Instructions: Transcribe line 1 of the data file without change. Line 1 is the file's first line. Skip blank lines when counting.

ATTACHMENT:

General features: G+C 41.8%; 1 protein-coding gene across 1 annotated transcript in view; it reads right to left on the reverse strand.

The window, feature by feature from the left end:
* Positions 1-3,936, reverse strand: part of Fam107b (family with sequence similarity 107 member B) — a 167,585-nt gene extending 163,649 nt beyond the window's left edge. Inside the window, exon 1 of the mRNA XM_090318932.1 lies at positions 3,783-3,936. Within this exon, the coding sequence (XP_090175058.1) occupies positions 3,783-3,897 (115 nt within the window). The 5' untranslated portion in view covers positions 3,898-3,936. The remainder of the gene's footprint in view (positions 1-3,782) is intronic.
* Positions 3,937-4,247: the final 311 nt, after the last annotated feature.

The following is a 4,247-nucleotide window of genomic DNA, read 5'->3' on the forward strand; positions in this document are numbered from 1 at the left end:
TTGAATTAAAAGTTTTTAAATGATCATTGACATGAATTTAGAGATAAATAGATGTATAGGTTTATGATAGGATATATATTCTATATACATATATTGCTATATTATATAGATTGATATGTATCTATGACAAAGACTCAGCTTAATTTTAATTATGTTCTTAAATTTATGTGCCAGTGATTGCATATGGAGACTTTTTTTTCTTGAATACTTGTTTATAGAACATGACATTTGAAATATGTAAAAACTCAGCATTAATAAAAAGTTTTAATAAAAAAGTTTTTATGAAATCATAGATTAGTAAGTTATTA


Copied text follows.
General features: G+C 41.8%; 1 protein-coding gene across 1 annotated transcript in view; it reads right to left on the reverse strand.